Everyone wants in the Club.
Shares of Lending Club advanced 3 percent Wednesday after the company reported better-than-expected results and raised its full-year outlook as more people discover peer-to-peer lending as a cheaper alternative to a traditional bank.
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It's a positive bit of good news for a company whose the stock is down nearly 30 percent year to date as investors wait to see if Lending Club, and its competition, become as big as some investors believe it will be.
Lending Club is the largest company in the peer-to-peer lending industry, which has become one of the hottest topics among investors in the past year. Lending Club is not a bank nor does it lend money itself. Like other peer-to-peer lending companies, Lending Club operates a website that puts potential borrowers and investors together. Lending Club earns revenue by charging a servicing fee on all loans it helps create.
The San Francisco-based company said it earned an adjusted profit of 2 cents per share on revenue of $81.2 million. Analysts surveyed by Zacks Investment Research anticipated a profit of a penny per share on revenue of $74.7 million. Lending Club now expects its full-year revenue to be in a range of $385 million to $392 million, up from its previous range of $370 million to $380 million.
Interest in peer-to-peer borrowing is still small, but remains strong, judging by Lending Club's loan originations. The company originated $1.64 billion in loans in the first 90 days of 2015, compared with $791 million a year earlier. That's a 107 percent year-over-year growth.
As more people take out loans, the type of people borrowing money is broadening as well. In 2009, Lending Club said 53 percent of its borrowers were 35 years old or younger. Now nearly half of all Lending Club borrowers are between the ages of 36 and 50, a sign that online lending is moving beyond the digitally attuned and young.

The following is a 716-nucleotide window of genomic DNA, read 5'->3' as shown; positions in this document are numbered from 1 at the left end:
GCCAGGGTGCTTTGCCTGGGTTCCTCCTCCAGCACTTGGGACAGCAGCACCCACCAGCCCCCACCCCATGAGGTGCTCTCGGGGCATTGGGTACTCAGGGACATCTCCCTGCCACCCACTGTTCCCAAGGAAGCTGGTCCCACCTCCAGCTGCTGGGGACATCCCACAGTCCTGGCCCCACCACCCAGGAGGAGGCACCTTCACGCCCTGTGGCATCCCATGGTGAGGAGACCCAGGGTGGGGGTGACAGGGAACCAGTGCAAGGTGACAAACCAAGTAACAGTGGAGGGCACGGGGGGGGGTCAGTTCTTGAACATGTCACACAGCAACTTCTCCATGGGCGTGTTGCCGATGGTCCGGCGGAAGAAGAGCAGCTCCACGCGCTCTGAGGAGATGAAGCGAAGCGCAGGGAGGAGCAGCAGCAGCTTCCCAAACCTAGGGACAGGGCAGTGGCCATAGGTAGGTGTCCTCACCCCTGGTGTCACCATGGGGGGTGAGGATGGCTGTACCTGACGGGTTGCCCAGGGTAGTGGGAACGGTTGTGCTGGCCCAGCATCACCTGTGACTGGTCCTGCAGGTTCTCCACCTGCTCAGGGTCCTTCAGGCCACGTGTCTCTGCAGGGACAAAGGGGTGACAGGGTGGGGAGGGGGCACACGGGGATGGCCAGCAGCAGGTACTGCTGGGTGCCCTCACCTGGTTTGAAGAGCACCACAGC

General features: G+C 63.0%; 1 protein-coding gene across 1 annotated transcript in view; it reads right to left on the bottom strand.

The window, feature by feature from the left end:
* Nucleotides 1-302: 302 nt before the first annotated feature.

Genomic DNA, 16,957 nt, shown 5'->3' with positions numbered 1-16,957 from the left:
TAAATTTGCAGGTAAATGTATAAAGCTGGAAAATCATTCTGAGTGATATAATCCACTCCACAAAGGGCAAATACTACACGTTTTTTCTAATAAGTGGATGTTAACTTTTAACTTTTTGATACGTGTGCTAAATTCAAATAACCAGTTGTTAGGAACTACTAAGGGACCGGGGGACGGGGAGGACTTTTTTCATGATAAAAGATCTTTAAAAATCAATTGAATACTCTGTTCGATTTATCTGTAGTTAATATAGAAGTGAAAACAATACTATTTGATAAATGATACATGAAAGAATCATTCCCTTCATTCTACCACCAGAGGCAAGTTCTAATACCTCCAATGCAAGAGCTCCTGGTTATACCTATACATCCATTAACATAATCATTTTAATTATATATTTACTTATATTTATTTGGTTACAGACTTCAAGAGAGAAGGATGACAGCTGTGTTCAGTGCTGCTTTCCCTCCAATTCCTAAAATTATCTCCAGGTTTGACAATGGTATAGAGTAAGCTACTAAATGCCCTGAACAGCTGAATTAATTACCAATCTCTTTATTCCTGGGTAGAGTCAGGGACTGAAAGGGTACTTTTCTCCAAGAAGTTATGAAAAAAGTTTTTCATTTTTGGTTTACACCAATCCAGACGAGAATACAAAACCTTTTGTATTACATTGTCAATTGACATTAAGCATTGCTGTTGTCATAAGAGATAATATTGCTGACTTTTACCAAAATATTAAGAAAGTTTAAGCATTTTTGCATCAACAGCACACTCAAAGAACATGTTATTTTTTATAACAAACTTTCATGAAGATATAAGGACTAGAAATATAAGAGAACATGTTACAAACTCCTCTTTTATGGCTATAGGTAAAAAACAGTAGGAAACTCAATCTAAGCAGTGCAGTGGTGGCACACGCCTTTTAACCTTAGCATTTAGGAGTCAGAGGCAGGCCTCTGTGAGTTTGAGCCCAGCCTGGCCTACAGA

Peer-to-peer lending still makes up a tiny fraction of the $700 billion consumer loan market. But investors and analysts believe that percentage will only grow, since the interest rates Lending Club, Prosper and others can charge for their loans is significantly less than a traditional bank.
Because of the intense interest in online lending industry, there has been a flood of competition from new companies and old Wall Street mainstays alike. Goldman Sachs is reportedly looking to get into online lending and banks are partnering with Lending Club and others to stay competitive in consumer loans. A recent conference in New York attracted nearly 2,000 attendees, double the year before.
The booming interest has required Lending Club to spend heavily to stay ahead. The company spent $35.8 million on sales and marketing last quarter, a 75 percent jump from the $20.6 million what it spent last year. The company's overall expenses increased sharply in the quarter from a year earlier, particularly in engineering and product development. The company also saw a sharp rise in the amount of money it gave out in stock-based compensation to recruit new engineers and employees.
Despite signs that Lending Club and the entire peer-to-peer lending industry has room to grow, investors remain cautious. Even with the stock down 30 percent this year, it still costs a massive $348 for every dollar of earnings Lending Club has, far more than the $24 average for companies in the Standard & Poor's SmallCap 600, an index of small-company stocks.
While higher earnings multiples are common for companies with high growth potential, analysts say the biggest thing holding up the stock is how expensive it is already.
Lending Club was up 52 cents, or 3 percent, to $18.10 in early afternoon trading.